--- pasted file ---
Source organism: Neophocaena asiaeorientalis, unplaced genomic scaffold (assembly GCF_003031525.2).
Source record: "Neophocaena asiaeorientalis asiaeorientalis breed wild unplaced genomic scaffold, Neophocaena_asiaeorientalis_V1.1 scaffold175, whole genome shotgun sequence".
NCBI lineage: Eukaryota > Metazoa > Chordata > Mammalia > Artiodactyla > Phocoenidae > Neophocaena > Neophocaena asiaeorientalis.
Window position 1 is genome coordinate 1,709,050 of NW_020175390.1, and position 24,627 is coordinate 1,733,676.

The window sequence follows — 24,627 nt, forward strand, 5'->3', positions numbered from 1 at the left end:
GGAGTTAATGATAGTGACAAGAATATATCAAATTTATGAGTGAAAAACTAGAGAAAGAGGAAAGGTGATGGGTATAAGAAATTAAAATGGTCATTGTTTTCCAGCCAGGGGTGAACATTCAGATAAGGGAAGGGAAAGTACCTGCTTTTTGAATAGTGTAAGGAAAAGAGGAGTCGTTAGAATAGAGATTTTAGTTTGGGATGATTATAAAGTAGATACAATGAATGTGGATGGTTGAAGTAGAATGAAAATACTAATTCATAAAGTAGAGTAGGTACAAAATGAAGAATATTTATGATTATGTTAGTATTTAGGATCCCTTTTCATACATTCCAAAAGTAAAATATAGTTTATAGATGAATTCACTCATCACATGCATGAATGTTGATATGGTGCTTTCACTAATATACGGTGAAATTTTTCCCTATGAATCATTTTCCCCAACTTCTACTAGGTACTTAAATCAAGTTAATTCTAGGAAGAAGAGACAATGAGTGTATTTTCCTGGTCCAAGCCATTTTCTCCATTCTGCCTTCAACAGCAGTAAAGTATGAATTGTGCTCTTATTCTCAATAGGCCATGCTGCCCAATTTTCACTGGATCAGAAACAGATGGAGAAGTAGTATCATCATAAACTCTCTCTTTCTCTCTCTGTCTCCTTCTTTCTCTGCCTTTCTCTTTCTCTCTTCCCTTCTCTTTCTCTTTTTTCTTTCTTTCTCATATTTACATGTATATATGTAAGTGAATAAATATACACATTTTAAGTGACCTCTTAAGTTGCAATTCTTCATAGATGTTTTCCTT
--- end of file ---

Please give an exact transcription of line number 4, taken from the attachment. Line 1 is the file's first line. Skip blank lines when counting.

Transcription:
Window position 1 is genome coordinate 1,709,050 of NW_020175390.1, and position 24,627 is coordinate 1,733,676.